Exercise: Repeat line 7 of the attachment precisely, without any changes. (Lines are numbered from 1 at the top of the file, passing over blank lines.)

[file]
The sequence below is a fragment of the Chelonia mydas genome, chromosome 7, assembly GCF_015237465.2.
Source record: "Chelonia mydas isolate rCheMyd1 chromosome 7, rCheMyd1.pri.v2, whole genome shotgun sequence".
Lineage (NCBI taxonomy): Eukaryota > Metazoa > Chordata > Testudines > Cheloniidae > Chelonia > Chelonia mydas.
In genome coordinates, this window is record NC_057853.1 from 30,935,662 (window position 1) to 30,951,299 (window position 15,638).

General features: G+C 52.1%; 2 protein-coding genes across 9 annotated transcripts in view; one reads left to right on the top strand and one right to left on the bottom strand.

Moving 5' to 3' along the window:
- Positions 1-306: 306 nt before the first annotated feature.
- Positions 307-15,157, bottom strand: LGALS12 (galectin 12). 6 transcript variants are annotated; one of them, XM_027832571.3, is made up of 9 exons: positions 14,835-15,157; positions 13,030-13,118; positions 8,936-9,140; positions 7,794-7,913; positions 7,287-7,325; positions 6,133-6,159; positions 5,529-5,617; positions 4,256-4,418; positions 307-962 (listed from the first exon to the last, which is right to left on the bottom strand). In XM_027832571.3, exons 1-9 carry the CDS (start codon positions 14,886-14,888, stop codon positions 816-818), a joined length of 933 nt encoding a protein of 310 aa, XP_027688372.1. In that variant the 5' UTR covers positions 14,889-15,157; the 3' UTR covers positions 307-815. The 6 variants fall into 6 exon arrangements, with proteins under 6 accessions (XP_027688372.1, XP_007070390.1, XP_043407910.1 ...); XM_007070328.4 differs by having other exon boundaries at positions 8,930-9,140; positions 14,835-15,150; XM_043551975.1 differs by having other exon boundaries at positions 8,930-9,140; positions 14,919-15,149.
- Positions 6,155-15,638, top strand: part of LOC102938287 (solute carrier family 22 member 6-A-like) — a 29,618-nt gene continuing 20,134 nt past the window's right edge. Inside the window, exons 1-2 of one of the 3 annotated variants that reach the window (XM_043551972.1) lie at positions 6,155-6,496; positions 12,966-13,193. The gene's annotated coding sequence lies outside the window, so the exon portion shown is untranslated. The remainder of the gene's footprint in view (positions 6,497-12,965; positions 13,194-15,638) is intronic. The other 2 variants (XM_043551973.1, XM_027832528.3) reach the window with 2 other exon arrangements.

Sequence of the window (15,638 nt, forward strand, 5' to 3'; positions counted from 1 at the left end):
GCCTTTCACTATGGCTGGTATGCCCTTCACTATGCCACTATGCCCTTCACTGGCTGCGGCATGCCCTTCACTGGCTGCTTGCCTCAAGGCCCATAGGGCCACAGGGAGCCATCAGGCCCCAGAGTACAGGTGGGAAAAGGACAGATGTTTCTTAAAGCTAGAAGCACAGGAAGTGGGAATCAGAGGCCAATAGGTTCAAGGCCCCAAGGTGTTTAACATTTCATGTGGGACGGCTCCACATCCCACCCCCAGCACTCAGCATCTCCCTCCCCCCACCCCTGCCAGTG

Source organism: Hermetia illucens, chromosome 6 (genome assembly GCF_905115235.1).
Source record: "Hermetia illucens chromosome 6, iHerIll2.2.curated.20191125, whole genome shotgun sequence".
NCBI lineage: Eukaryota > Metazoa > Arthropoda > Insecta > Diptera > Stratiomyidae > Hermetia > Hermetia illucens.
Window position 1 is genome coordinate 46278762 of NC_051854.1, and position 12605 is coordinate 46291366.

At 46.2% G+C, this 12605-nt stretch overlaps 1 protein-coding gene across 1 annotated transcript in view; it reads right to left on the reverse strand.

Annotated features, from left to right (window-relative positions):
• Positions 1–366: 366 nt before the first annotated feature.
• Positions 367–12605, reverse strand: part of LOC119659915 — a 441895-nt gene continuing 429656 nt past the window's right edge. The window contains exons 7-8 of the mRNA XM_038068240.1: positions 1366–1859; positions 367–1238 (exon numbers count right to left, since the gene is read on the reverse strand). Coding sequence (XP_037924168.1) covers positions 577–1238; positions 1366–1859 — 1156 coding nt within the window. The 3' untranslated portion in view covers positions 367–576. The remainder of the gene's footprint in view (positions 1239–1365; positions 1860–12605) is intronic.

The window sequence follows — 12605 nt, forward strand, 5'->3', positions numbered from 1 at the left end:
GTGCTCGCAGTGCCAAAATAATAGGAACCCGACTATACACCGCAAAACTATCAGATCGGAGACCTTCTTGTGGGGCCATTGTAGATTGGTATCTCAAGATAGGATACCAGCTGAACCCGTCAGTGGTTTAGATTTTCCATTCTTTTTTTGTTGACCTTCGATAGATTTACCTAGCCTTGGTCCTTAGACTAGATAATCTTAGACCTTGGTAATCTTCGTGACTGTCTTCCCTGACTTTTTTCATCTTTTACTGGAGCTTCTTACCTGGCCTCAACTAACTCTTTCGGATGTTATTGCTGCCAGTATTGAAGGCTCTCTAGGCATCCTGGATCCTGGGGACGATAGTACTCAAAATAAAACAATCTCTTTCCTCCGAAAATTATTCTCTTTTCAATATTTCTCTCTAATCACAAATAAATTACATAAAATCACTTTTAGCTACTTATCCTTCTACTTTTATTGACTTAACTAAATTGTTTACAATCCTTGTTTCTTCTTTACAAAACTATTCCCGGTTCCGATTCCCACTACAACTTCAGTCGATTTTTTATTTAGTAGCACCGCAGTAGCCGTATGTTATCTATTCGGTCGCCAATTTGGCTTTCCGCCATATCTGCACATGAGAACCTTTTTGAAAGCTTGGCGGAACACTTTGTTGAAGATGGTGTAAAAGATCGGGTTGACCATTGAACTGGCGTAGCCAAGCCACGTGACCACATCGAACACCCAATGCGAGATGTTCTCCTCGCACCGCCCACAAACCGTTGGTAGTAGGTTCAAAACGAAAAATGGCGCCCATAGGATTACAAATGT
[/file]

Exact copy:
- Positions 1-306: 306 nt before the first annotated feature.